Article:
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Aural Rehabilitation for Adults

The scope of this page is aural rehabilitation for adult populations ages 18 and older.

See the Treatment sections of the Hearing Loss (Adults) Evidence Map, the Tinnitus Evidence Map, and the Central Auditory Processing Disorder (CAPD) Evidence Map for summaries of the available research on this topic.

The definition of aural rehabilitation (AR), as well as the terminology used to describe the practice of AR, has varied and evolved over the years. Montano (2014) defined AR as

a person-centered approach to assessment and management of hearing loss that encourages the creation of a therapeutic environment conducive to a shared decision process which is necessary to explore and reduce the impact of hearing loss on communication, activities, and participations (p. 27).

Boothroyd (2007) defined AR as

the reduction of hearing-loss-induced deficits of function, activity, participation, and quality of life through sensory management, instruction, perceptual training, and counseling (p. 63).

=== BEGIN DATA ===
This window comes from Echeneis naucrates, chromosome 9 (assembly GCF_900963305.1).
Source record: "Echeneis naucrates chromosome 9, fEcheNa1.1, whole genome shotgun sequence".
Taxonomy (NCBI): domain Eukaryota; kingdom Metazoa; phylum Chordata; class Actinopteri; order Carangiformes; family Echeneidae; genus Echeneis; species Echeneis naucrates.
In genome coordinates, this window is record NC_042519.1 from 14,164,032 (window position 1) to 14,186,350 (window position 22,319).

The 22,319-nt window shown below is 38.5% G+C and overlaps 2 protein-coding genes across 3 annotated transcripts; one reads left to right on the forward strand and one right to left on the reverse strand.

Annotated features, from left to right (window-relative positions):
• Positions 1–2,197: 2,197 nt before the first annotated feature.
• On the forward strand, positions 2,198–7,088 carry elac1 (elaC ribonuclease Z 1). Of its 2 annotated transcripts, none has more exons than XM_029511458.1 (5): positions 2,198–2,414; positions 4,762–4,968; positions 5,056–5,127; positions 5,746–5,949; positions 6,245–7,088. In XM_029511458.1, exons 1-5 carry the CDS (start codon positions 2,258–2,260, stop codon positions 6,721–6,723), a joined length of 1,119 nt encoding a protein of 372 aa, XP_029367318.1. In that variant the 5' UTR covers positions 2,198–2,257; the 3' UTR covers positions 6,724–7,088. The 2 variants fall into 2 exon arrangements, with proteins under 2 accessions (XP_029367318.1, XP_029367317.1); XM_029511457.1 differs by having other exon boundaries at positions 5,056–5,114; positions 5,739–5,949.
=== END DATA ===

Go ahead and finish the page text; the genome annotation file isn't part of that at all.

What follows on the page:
Ross (1997) included in his definition of AR

any device, procedure, information, interaction, or therapy which lessens the communicative and psychosocial consequences of a hearing loss (p. 19).

The impact of hearing loss and/or related disorders on a person's quality of life, and the quality of life of their family/significant others, may be substantial. The AR process takes into account a person's interpersonal, psychosocial, and educational functioning, among other factors.

Aural rehabilitation is also referred to as audiologic rehabilitation, auditory rehabilitation, hearing rehabilitation, and rehabilitative audiology. Some terms are more commonly used to refer to services offered by audiologists, whereas some encompass services offered by audiologists and/or speech language pathologists (SLPs).

See the ASHA Practice Portal pages on Adult Hearing Screening, Central Auditory Processing Disorder, Hearing Aids For Adults, Hearing Loss - Beyond Early Childhood (addresses hearing loss in ages 5 through adulthood), and Tinnitus and Hyperacusis for more information.

Content Disclaimer: The Practice Portal, ASHA policy documents, and guidelines contain information for use in all settings; however, members must consider all applicable local, state and federal requirements when applying the information in their specific work setting.